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Interview with M.K. Theodoratus, author of ‘The Ghostcrow’




M.K. TheodoratusHooked by comic books at an early age, M. K. Theodoratus’ fascination with fantasy solidified when she discovered the Oz books by L. Frank Baum with his strong female characters. She has traveled through many fantasy worlds since then. When she’s not reading about other writer’s worlds, she’s creating her own.

Most of her stories are set in the Far Isles where she explores the political effects of genetic drift on a mixed elf human population. Lately, Theodoratus has been setting her stories in an alternate world of Andor where demons stalk humankind.

A sixth grade English assignment started her writing. The teacher assigned a short story. Theodoratus gave her an incomplete, 25-page Nancy Drew pastiche which turned into a full novel by the next summer. She’s been writing happily ever after ever since…for four or five writing careers. Most recently she’s been concentrating of her Andor stories, set in an alternate world where demons and magic plague humans.

Her latest book is the supernatural fantasy novelette, The Ghostcrow: A Tale of Andor.

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About the Book:

Seeing ghosts has plagued Dumdie Swartz since early childhood.

The Ghostcrow 2Afraid that ghost guts might stick to her if she stepped through them, thirteen-year-old Dumdie Swartz still cringes when she encounters them.

Her strange attempts to avoid spirits create a lonely life.

Her sisters constantly mock her strange behavior, her parents are clueless, and her social life is zero. Dumdie finds solace working in a shared garden with her elderly neighbor, Mr. Carson. When teens from her high school steal pumpkins from his garden, Mr. Carson is hurt during the theft, and later, dies.

Dumdie’s life takes a dark turn.

She learns there are stranger things than ghosts, when she senses something evil living in Kyle, one of the boys who had raided the pumpkin patch. Kyle bullies Dumdie to scare her into silence. The more Kyle threatens her, the clearer she perceives the evil thing possessing him. Dumdie finds support in an unlikely group of girls who befriend her when she helps them with their costumes for the Pumpkin festival. During the festival, Dumdie’s fears explode when the thing possessing Kyle decides it wants to possess her.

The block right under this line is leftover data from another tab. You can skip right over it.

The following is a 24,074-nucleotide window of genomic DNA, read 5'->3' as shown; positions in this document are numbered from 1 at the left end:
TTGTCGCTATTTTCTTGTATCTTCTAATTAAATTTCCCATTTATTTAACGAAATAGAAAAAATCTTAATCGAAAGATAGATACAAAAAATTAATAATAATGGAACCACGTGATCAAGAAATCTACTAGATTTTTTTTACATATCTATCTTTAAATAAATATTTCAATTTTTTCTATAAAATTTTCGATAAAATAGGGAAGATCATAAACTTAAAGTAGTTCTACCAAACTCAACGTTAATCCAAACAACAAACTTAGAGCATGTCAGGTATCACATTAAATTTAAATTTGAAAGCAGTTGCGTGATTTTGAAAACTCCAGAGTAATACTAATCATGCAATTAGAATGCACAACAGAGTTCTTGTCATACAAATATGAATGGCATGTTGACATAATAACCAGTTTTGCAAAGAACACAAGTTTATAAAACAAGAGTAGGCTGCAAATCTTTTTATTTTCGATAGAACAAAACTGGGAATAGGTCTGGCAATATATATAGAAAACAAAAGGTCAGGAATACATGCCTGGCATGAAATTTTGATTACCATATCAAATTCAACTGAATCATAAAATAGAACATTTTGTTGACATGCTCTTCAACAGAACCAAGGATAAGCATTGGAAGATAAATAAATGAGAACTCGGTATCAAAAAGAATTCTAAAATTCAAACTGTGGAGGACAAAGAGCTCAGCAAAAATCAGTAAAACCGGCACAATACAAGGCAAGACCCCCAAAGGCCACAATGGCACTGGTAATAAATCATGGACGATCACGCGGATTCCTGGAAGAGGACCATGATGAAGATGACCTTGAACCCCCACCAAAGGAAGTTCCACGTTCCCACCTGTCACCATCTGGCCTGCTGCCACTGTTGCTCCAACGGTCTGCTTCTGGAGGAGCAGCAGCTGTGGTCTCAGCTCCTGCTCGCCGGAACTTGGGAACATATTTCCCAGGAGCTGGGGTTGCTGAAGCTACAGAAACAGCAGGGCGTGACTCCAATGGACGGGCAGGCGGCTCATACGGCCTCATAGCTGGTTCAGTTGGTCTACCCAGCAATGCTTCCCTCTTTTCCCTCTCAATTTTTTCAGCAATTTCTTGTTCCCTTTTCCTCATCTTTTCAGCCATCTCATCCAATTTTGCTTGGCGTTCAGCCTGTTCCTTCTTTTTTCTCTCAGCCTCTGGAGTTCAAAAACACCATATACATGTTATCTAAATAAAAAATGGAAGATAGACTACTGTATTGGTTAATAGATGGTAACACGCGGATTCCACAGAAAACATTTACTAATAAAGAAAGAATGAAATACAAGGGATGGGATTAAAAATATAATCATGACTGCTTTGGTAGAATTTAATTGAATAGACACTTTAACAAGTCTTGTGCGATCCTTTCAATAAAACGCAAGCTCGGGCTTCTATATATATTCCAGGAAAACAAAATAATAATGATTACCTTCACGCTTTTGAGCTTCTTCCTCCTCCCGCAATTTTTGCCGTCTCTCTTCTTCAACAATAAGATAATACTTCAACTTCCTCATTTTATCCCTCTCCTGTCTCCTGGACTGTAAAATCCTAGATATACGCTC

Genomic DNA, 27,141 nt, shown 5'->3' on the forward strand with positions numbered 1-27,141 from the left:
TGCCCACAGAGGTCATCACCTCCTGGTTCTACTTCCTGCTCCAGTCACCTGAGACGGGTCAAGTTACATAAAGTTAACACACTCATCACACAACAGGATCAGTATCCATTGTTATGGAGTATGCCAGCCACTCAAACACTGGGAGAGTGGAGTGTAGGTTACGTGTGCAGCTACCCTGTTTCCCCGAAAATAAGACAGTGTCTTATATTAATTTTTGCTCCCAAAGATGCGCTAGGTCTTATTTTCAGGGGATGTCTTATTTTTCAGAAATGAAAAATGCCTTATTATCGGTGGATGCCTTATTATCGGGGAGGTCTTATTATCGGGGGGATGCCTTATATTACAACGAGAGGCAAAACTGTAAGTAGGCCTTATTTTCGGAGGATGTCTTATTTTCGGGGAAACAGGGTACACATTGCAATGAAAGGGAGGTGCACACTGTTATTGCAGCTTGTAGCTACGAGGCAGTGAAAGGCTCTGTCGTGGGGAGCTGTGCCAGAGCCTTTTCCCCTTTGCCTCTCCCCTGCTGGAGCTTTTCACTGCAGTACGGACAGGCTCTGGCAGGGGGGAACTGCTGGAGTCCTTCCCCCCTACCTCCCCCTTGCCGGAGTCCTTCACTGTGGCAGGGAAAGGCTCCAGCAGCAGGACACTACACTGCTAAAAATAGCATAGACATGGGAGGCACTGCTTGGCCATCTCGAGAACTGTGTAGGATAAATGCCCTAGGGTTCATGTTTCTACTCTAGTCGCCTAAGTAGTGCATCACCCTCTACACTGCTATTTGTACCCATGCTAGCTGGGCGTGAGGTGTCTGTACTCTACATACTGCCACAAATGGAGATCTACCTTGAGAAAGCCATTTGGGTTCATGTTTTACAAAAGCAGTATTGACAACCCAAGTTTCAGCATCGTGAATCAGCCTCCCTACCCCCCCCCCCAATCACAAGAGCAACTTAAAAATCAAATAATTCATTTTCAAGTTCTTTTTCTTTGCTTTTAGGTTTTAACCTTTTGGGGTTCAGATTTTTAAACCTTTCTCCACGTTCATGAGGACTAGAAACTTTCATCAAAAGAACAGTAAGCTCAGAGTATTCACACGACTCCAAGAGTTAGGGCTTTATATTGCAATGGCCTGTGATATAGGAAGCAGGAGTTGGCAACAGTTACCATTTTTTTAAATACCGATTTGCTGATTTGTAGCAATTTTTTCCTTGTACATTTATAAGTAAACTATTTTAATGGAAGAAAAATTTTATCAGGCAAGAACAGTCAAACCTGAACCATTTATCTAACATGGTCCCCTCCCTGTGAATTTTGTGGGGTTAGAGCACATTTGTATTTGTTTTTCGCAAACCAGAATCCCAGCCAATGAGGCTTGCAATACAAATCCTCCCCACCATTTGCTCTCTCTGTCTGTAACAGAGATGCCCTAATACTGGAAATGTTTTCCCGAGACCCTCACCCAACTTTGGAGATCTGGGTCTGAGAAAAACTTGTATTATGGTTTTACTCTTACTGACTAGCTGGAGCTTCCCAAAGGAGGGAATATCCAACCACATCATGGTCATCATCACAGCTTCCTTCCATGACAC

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Q: Welcome to Beyond the Books, Kay. Can we start out by telling us whether you are published for the first time or are you multi-published?

First, thank you for the opportunity to talk about my writing.

Nothing like stumping me with your first question. Don’t think I fit into any of the molds. I’ve been writing since the sixth grade, and we won’t go into how long that is. I sold my first short stories to the kids’ section of Sunday newspapers. Not often, but often enough to keep me daydreaming in a coherent fashion. I’ve sold both fiction and non-fiction to other publications over the years.

Q: When you were published for the first time, which route did you go – mainstream, small press, vanity published or self-published and why or how did you choose this route?

I’ve enjoyed several writing “careers”. This time around, I sold some fantasy stuff to WolfSinger Press and Spectra, but the short story I wrote for Spectra, Night for the Gargoyles, really lit the fire in my imagination. I expanded it into a novel about the demon/gargoyle battles for the city of Trebridge and was offered a contract when I pitched it at a writer’s conference to a small indie publisher.